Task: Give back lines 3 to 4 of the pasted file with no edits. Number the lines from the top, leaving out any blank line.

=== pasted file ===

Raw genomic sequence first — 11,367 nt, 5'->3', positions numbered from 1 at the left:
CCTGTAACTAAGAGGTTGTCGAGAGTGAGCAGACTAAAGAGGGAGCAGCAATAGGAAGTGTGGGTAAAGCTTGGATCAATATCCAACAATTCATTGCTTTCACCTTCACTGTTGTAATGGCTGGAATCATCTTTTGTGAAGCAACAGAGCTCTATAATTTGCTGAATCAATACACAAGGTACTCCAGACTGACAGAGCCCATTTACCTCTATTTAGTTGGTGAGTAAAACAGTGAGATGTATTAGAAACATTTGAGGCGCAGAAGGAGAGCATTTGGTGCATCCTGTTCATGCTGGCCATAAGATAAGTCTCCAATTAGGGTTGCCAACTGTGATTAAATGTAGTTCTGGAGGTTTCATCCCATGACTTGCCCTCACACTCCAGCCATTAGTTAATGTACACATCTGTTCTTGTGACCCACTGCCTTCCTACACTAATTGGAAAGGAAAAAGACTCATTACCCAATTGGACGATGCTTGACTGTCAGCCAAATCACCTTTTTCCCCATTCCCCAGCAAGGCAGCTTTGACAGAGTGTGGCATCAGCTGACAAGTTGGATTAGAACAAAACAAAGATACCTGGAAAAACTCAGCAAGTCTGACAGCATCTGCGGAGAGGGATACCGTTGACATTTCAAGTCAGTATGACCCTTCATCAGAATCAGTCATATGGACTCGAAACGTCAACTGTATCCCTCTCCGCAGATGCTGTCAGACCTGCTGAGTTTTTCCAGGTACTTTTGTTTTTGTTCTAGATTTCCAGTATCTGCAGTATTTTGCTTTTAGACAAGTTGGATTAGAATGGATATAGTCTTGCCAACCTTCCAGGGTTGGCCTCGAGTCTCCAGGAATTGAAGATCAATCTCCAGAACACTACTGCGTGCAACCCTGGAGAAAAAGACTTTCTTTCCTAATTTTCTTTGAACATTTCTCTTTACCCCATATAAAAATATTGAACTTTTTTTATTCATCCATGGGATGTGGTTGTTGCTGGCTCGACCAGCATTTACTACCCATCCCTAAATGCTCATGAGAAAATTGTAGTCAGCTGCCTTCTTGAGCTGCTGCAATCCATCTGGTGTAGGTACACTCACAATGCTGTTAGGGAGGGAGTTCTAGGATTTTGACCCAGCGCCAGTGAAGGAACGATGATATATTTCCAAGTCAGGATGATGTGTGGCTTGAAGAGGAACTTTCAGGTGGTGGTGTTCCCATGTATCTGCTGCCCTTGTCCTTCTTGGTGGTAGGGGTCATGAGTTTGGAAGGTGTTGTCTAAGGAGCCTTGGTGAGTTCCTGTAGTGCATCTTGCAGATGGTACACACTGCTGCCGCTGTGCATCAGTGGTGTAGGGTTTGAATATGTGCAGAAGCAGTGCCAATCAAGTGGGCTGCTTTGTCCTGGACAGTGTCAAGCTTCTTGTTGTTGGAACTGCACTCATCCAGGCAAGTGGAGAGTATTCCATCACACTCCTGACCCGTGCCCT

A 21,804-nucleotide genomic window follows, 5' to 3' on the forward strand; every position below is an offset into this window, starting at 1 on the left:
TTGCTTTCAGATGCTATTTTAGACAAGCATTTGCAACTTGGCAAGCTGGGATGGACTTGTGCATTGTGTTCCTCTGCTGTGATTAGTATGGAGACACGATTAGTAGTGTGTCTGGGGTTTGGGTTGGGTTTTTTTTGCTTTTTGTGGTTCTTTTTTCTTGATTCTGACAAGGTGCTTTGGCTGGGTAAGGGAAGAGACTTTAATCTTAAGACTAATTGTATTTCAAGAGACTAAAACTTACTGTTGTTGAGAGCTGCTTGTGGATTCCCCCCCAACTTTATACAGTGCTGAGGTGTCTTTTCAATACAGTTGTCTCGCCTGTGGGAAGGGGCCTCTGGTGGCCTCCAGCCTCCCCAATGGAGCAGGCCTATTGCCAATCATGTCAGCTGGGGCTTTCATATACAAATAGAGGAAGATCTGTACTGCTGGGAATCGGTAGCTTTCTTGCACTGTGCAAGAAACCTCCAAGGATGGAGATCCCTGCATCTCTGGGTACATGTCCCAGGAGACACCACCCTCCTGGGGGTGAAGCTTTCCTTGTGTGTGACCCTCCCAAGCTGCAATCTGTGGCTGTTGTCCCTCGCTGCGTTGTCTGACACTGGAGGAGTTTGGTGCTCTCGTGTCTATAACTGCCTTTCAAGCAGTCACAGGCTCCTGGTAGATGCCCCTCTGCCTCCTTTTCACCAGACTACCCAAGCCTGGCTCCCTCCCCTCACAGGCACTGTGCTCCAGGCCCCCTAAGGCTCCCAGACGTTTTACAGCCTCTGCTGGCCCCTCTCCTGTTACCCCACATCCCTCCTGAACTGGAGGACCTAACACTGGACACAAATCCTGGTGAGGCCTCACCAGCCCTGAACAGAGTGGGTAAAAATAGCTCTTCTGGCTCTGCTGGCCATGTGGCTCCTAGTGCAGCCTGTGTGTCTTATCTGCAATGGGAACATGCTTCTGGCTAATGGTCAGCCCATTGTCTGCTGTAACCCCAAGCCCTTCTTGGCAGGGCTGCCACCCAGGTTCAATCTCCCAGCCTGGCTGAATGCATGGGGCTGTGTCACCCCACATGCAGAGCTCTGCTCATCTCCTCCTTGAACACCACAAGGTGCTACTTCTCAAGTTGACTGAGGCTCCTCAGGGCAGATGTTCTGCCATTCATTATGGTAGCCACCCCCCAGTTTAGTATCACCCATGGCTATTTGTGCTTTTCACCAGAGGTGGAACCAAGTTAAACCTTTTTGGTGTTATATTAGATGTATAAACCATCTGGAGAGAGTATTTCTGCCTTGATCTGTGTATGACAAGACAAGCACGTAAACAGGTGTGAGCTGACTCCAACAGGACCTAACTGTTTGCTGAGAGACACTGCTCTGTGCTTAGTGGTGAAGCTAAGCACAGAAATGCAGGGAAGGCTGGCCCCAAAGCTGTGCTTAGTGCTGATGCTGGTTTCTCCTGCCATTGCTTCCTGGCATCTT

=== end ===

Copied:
A 21,804-nucleotide genomic window follows, 5' to 3' on the forward strand; every position below is an offset into this window, starting at 1 on the left:
TTGCTTTCAGATGCTATTTTAGACAAGCATTTGCAACTTGGCAAGCTGGGATGGACTTGTGCATTGTGTTCCTCTGCTGTGATTAGTATGGAGACACGATTAGTAGTGTGTCTGGGGTTTGGGTTGGGTTTTTTTTGCTTTTTGTGGTTCTTTTTTCTTGATTCTGACAAGGTGCTTTGGCTGGGTAAGGGAAGAGACTTTAATCTTAAGACTAATTGTATTTCAAGAGACTAAAACTTACTGTTGTTGAGAGCTGCTTGTGGATTCCCCCCCAACTTTATACAGTGCTGAGGTGTCTTTTCAATACAGTTGTCTCGCCTGTGGGAAGGGGCCTCTGGTGGCCTCCAGCCTCCCCAATGGAGCAGGCCTATTGCCAATCATGTCAGCTGGGGCTTTCATATACAAATAGAGGAAGATCTGTACTGCTGGGAATCGGTAGCTTTCTTGCACTGTGCAAGAAACCTCCAAGGATGGAGATCCCTGCATCTCTGGGTACATGTCCCAGGAGACACCACCCTCCTGGGGGTGAAGCTTTCCTTGTGTGTGACCCTCCCAAGCTGCAATCTGTGGCTGTTGTCCCTCGCTGCGTTGTCTGACACTGGAGGAGTTTGGTGCTCTCGTGTCTATAACTGCCTTTCAAGCAGTCACAGGCTCCTGGTAGATGCCCCTCTGCCTCCTTTTCACCAGACTACCCAAGCCTGGCTCCCTCCCCTCACAGGCACTGTGCTCCAGGCCCCCTAAGGCTCCCAGACGTTTTACAGCCTCTGCTGGCCCCTCTCCTGTTACCCCACATCCCTCCTGAACTGGAGGACCTAACACTGGACACAAATCCTGGTGAGGCCTCACCAGCCCTGAACAGAGTGGGTAAAAATAGCTCTTCTGGCTCTGCTGGCCATGTGGCTCCTAGTGCAGCCTGTGTGTCTTATCTGCAATGGGAACATGCTTCTGGCTAATGGTCAGCCCATTGTCTGCTGTAACCCCAAGCCCTTCTTGGCAGGGCTGCCACCCAGGTTCAATCTCCCAGCCTGGCTGAATGCATGGGGCTGTGTCACCCCACATGCAGAGCTCTGCTCATCTCCTCCTTGAACACCACAAGGTGCTACTTCTCAAGTTGACTGAGGCTCCTCAGGGCAGATGTTCTGCCATTCATTATGGTAGCCACCCCCCAGTTTAGTATCACCCATGGCTATTTGTGCTTTTCACCAGAGGTGGAACCAAGTTAAACCTTTTTGGTGTTATATTAGATGTATAAACCATCTGGAGAGAGTATTTCTGCCTTGATCTGTGTATGACAAGACAAGCACGTAAACAGGTGTGAGCTGACTCCAACAGGACCTAACTGTTTGCTGAGAGACACTGCTCTGTGCTTAGTGGTGAAGCTAAGCACAGAAATGCAGGGAAGGCTGGCCCCAAAGCTGTGCTTAGTGCTGATGCTGGTTTCTCCTGCCATTGCTTCCTGGCATCTT